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Le Joyau de la Couronne (1966)

par Paul Scott

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Séries: The Raj Quartet (1)

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In August of 1942, a young Englishwoman is raped in an Indian garden, and her fate and that of an elderly English schoolteacher entwine.

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Paul Scott’s Jewel in the Crown is an expansive work that tackles every difficult issue that could be imagined for British ruled India. It takes place during the 1940’s, with World War II being fought and ravaging the English homeland, India being used as a buffer between the British forces and Japan, and the painful transition to self-government that can no longer be pushed off by the British rulers. Into this powder keg are dropped an English girl, Daphne Manners, who has been raised by a liberal-minded aunt and uncle, and an Indian boy, Hari Kumar, who has been reared in England and knows nothing of India and the squalor or prejudices she contains.

On page one we are told, This is the story of a rape, of the events that led up to it and followed it and of the place in which it happened. It is indeed all of that, but it is also the story of people caught in an out-of-control situation that is both personal and political, and an event that is subjected to interpretations that do not seek for truth or justice and are rooted in prejudice and preconception.

"The action of such an attitude is rather like that of a sieve. Only what is relevant to the attitude gets through. The rest gets thrown away. The real relevance and truth of what gets through the mesh then depends on the relevance and truth of the attitude, doesn't it? If one agrees with that one is at once back on the ground of personal preference--even prejudice--which may or may not have anything to do with truth."

Therein lies the problem, even the most even-handed of the British find it almost impossible not to view the Indian people through this sieve, this attitude, that always leaves them with more or less the outcome they anticipate, primarily because they have pre-ordained it. They do not know what to do with a person who should be on their side of the divide but who fails to look at the Indian population through this filter.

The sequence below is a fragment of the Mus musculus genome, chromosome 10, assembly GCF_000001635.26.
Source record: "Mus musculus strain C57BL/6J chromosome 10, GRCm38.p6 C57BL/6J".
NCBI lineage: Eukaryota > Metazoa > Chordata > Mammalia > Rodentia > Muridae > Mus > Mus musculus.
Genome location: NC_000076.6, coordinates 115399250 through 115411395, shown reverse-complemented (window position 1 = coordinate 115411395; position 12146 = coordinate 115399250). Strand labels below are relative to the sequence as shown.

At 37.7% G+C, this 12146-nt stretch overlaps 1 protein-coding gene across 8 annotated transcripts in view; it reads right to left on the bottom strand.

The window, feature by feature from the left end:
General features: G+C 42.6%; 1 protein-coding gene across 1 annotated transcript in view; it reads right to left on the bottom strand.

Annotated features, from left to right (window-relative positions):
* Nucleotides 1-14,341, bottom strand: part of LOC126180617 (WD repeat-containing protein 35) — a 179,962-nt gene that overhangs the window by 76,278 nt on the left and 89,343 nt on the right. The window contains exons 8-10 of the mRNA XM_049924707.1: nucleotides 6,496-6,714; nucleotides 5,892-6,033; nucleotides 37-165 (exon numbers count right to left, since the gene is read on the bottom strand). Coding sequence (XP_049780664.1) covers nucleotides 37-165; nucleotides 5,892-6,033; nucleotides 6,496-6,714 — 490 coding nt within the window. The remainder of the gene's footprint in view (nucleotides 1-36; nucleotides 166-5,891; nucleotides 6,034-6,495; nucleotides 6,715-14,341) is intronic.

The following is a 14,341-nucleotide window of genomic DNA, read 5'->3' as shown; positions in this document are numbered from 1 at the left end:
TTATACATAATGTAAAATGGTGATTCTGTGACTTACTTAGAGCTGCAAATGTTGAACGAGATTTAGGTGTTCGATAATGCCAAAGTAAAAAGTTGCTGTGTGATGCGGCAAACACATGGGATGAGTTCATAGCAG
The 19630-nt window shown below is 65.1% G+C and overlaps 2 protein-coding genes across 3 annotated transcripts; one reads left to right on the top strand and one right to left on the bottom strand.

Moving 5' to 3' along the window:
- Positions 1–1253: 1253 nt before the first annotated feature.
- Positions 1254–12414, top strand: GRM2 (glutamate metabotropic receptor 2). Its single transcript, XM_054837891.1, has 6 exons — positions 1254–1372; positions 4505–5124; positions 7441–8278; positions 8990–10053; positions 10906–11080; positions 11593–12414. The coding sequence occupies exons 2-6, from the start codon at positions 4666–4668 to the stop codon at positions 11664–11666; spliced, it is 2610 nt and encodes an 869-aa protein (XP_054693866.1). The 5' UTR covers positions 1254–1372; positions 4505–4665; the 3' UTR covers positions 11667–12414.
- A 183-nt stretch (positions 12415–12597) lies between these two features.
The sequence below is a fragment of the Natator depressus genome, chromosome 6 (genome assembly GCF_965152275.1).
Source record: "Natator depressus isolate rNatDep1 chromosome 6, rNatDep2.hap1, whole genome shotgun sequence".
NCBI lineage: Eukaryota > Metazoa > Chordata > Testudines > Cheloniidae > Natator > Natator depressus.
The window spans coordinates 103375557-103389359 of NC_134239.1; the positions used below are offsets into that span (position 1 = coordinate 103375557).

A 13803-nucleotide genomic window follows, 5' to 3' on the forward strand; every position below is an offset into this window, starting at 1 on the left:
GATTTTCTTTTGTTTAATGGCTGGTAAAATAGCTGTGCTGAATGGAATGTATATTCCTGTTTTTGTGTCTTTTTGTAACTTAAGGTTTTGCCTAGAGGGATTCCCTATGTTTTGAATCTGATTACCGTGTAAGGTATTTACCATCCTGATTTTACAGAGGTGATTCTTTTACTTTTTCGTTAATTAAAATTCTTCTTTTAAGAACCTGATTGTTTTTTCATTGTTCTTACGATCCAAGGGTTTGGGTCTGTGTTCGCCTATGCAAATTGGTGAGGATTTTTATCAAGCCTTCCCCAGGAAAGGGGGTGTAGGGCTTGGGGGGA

In consequence of this attitude, any Indian who does not fit the mold is suspect. Any Indian who does not know and keep his place is dangerous. Any Indian who cannot see that the color of his skin excludes him from a higher society must be taught the finer lessons of societal behavior. Which brings us to Ronald Merrick, a small-minded man who holds a position of too much authority and with too much power and does not hesitate to abuse it or the people who are put in his path. The heightened tensions of the time allow him the latitude he needs to take a very personal revenge on a woman whom he feels has spurned him in favor of an inferior, and a man for whom he has only contempt.

This might be the story of the physical rape of Daphne Manners, but it is as much the story of the emotional rape of Hari Kumar. He is subjected to a kind of demoralization and dehumanization that makes a person weep in despair for all of mankind. At one point in the novel he states that he has become invisible, and he is right that the true self, the individual who is really Harry Coomer (the name he used in England all of his first eighteen years of life), can no longer be seen by anyone beneath the forced personae of Hari Kumar. In his lonely, isolated existence, in which he belongs to neither side of the society--not English because his skin is the wrong color, not Indian because his upbringing and exposures make him foreign--he finds Daphne Manners, a person who sees Harry Kumar, the whole person, both the Indian and the English reality. For Daphne, Harry is real, he is visible.

Kumar was a man who felt in the end he had lost everything, even his Englishness, and could then only meet every situation--even the most painful--in silence, in the hope that out of it he would dredge back up some self-respect.

It hurt me to think that Harry felt the need to gather his self-respect. He had done nothing to deserve the loss of it in the first place. The fact that he was anything but proud of himself was a result of the demeaning reactions of those around him, but in a society that was this constricted, knowing your place was difficult for even those who were raised in full knowledge of their station.

During the English Raj, there were two Indias. They existed side-by-side and they required contact, but there was no tolerance for intermingling them and most of the British population thought of the Indians as a lower species of being, undeserving of their attentions. For those Indians who did achieve some status in government or business, the general attitude was that they should be grateful and remember precisely where the invisible line was drawn. The truly accepting and open officials, such as Daphne’s Aunt Ethel and Uncle Henry, were rare.

The Jewel in the Crown is an impressive and important work. Scott manages to bring India to life in a physical as well as a spiritual sense. He paints scenes that swelter, you can smell the stench of the waste in the river, you can picture the long verandah of The MacGregor House and the lush and overgrown remains of the Bibighar Gardens, smell the fetid breath of the beggars and the acrid smoke of the cheap cigarettes. He is just as facile in painting emotional territory. It was easy to feel the confusion, distress, unhappiness, humiliation, condescension, and momentary joys of his characters.